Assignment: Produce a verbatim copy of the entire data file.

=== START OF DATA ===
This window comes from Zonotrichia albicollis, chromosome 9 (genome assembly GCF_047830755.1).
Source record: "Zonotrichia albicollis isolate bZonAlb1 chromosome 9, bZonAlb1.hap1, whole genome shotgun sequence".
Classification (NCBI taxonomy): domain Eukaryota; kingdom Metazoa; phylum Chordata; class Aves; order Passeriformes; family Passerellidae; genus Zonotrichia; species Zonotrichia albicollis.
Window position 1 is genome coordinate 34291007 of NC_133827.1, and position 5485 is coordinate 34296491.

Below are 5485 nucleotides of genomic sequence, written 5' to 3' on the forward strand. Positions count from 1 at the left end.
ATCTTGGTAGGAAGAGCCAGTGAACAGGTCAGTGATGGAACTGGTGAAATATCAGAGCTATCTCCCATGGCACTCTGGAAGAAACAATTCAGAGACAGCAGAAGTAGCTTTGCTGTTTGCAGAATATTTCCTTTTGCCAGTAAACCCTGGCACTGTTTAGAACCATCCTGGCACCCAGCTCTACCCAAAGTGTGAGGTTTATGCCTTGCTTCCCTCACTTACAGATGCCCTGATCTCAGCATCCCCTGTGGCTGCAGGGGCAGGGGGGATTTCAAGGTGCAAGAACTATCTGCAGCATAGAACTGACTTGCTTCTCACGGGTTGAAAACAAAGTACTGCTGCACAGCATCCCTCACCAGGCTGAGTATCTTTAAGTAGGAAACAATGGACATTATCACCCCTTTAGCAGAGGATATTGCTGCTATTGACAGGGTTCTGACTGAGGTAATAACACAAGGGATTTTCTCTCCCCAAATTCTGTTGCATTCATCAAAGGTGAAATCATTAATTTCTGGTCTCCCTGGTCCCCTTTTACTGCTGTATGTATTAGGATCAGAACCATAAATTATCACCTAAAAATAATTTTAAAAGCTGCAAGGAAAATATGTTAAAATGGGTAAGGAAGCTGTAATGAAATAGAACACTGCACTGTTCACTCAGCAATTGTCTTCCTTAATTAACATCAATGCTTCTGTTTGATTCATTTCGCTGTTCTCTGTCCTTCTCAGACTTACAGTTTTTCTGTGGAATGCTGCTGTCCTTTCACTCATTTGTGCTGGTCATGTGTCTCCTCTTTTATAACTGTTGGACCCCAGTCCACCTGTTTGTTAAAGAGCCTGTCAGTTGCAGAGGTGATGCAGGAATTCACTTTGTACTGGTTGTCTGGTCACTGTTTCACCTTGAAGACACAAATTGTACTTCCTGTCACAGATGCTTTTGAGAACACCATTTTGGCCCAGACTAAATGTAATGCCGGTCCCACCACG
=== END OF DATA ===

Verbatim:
This window comes from Zonotrichia albicollis, chromosome 9 (genome assembly GCF_047830755.1).
Source record: "Zonotrichia albicollis isolate bZonAlb1 chromosome 9, bZonAlb1.hap1, whole genome shotgun sequence".
Classification (NCBI taxonomy): domain Eukaryota; kingdom Metazoa; phylum Chordata; class Aves; order Passeriformes; family Passerellidae; genus Zonotrichia; species Zonotrichia albicollis.
Window position 1 is genome coordinate 34291007 of NC_133827.1, and position 5485 is coordinate 34296491.

Below are 5485 nucleotides of genomic sequence, written 5' to 3' on the forward strand. Positions count from 1 at the left end.
ATCTTGGTAGGAAGAGCCAGTGAACAGGTCAGTGATGGAACTGGTGAAATATCAGAGCTATCTCCCATGGCACTCTGGAAGAAACAATTCAGAGACAGCAGAAGTAGCTTTGCTGTTTGCAGAATATTTCCTTTTGCCAGTAAACCCTGGCACTGTTTAGAACCATCCTGGCACCCAGCTCTACCCAAAGTGTGAGGTTTATGCCTTGCTTCCCTCACTTACAGATGCCCTGATCTCAGCATCCCCTGTGGCTGCAGGGGCAGGGGGGATTTCAAGGTGCAAGAACTATCTGCAGCATAGAACTGACTTGCTTCTCACGGGTTGAAAACAAAGTACTGCTGCACAGCATCCCTCACCAGGCTGAGTATCTTTAAGTAGGAAACAATGGACATTATCACCCCTTTAGCAGAGGATATTGCTGCTATTGACAGGGTTCTGACTGAGGTAATAACACAAGGGATTTTCTCTCCCCAAATTCTGTTGCATTCATCAAAGGTGAAATCATTAATTTCTGGTCTCCCTGGTCCCCTTTTACTGCTGTATGTATTAGGATCAGAACCATAAATTATCACCTAAAAATAATTTTAAAAGCTGCAAGGAAAATATGTTAAAATGGGTAAGGAAGCTGTAATGAAATAGAACACTGCACTGTTCACTCAGCAATTGTCTTCCTTAATTAACATCAATGCTTCTGTTTGATTCATTTCGCTGTTCTCTGTCCTTCTCAGACTTACAGTTTTTCTGTGGAATGCTGCTGTCCTTTCACTCATTTGTGCTGGTCATGTGTCTCCTCTTTTATAACTGTTGGACCCCAGTCCACCTGTTTGTTAAAGAGCCTGTCAGTTGCAGAGGTGATGCAGGAATTCACTTTGTACTGGTTGTCTGGTCACTGTTTCACCTTGAAGACACAAATTGTACTTCCTGTCACAGATGCTTTTGAGAACACCATTTTGGCCCAGACTAAATGTAATGCCGGTCCCACCACG